Whistle stop is an idiom that came into use in the early twentieth century. An idiom is a commonly used word, group of words, or phrase that has a figurative meaning that is not easily deduced from its literal definition. Often using descriptive imagery or metaphors, common idioms are words and phrases used in the English language in order to convey a concise idea, and are often spoken or are considered informal or conversational. English idioms can illustrate emotion more quickly than a phrase that has a literal meaning, even when the etymology or origin of the idiomatic expression is lost. An idiom is a metaphorical figure of speech, and it is understood that it is not a use of literal language. Figures of speech like an often-used metaphor have definitions and connotations that go beyond the literal meaning of the words. Mastery of the turn of phrase of an idiom, which may use slang words or other parts of speech common in American slang or British slang, is essential for the English learner. Many English as a Second Language students do not understand idiomatic expressions and idiomatic language such as hit the sack, spill the beans, let the cat out of the bag, silver lining, back to the drawing board, barking up the wrong tree, kick the bucket, hit the nail on the head, face the music, under the weather, piece of cake, when pigs fly, and raining cats and dogs, because they attempt to translate them word for word, which yields only the literal meaning. English phrases that are idioms should not be taken literally. In addition to learning vocabulary and grammar, one must understand the phrasing of the figurative language of idiomatic phrases in order to know English like a native speaker; it is helpful to maintain a list of phrases, common expressions, colloquial terms, and popular expressions to memorize that are used figuratively or idiomatically. We will examine the meaning of the idiom whistle stop, where it came from, and some examples of its idiomatic usage in sentences.
A whistle stop is a small town or insignificantly tiny community. A whistle stop is usually situated in an area that consists of large swaths of unoccupied land. The expression whistle stop comes from the procedures used in railway travel. A train might not stop when passing through a small town unless a passenger wants to board or depart the train. If the train is going to stop, it blows the whistle to alert the community. The term whistle stop came into use in the 1920s; today, it is usually used in the phrase whistle-stop tour.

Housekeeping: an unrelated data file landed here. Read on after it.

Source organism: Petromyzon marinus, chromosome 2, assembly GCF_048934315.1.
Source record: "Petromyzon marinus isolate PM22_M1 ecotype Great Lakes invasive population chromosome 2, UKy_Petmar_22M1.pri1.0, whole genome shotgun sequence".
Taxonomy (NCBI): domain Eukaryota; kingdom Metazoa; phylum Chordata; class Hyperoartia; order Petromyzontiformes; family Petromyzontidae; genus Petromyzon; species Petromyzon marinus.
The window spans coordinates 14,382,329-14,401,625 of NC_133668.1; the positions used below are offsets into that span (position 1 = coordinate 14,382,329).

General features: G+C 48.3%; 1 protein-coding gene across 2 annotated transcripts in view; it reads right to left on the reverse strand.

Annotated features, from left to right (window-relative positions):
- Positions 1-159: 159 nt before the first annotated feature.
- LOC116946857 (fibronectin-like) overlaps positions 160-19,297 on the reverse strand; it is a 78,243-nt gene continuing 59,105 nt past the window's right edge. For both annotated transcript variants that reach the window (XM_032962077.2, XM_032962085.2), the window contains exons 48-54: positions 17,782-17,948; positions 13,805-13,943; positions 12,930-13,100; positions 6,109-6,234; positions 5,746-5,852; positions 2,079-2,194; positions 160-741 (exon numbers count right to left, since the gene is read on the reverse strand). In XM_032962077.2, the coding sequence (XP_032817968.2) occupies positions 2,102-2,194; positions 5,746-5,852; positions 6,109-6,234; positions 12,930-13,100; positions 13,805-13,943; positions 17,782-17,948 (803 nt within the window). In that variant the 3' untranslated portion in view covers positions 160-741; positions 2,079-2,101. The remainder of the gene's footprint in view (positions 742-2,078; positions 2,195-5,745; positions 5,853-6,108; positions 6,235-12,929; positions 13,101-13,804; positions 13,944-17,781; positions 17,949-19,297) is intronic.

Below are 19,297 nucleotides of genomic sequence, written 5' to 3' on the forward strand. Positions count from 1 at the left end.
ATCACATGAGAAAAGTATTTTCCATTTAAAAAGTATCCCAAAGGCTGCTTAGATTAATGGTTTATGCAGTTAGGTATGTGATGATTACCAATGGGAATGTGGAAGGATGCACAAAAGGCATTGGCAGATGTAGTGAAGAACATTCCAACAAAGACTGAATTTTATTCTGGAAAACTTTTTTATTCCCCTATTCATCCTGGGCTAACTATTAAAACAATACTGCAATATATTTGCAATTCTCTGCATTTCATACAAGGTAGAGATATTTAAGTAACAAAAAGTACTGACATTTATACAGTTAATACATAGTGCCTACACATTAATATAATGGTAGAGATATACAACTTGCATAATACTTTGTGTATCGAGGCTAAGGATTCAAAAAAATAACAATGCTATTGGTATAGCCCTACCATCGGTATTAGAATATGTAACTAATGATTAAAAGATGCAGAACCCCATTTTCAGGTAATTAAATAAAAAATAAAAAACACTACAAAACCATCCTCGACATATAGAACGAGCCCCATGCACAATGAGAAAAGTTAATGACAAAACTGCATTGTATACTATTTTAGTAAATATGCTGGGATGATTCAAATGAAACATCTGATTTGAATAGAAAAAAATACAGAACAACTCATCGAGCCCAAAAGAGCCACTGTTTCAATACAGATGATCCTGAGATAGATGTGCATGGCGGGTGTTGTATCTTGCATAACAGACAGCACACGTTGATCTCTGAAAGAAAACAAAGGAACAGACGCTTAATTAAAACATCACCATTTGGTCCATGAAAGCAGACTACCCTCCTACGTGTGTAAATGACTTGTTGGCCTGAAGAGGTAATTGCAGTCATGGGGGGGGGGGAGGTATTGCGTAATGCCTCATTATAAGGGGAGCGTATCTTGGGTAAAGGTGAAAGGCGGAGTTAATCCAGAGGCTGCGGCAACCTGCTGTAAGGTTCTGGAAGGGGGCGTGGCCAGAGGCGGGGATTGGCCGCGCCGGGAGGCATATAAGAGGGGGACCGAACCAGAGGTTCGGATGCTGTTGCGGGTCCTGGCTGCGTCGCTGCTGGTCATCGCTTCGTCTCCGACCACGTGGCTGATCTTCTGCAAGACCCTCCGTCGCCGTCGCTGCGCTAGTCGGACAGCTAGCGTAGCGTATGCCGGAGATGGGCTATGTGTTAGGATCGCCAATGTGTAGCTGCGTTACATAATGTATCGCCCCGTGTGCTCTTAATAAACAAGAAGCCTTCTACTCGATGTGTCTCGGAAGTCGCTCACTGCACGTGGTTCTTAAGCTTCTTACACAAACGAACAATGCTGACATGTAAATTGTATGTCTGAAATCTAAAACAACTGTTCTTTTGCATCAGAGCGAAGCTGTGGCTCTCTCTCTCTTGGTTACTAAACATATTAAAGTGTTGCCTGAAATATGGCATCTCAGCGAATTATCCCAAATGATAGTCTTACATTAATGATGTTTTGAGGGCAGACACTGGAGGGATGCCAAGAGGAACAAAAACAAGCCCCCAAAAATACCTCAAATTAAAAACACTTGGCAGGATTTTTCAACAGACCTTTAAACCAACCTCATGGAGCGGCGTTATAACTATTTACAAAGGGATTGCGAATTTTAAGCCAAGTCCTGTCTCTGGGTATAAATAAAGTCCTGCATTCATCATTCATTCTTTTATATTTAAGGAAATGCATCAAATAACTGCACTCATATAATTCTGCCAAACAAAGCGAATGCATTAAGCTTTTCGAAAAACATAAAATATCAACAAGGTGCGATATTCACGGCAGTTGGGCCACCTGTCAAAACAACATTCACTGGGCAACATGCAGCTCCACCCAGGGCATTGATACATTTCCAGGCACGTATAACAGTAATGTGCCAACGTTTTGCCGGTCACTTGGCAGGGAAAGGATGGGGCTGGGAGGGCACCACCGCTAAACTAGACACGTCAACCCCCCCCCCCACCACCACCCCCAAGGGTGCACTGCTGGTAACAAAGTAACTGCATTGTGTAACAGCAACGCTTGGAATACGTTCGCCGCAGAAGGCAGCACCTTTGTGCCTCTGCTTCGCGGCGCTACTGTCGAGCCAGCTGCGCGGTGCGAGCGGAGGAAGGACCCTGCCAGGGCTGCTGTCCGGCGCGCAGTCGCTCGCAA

A whistle-stop tour is a campaign strategy in which the candidate moves quickly from small town to small town, giving a stump speech in each one. At one time, candidates traveled on whistle-stop tours on trains, stopping to make a speech from the caboose in each hamlet along the route. Today, candidates usually conduct whistle-stop tours from buses. Note that the adjective whistle-stop is hyphenated when used before the noun, tour.
The historic house had been dubbed the “Whistle Stop” by Gateway volunteers because whenever a train blew its whistle while traveling the nearby railroad tracks, volunteers working inside had to stop what they were doing because they couldn’t hear. (The Quad-City Times)
The sayings and slogans become variations of a politician’s stump speech, repeated at every whistle stop. (Sports Illustrated)
The appearance in Pittsburgh was part of a daylong whistle-stop tour beginning in Cleveland and ending in Johnstown. (The Pennsylvania Capital-Star)
President Jimmy Carter passed through Wayne on a whistle-stop tour in 1976 and in 1979, he was the commencement speaker at Cheyney University in Thornbury, the oldest historically black college in the United States. (The Daily Times)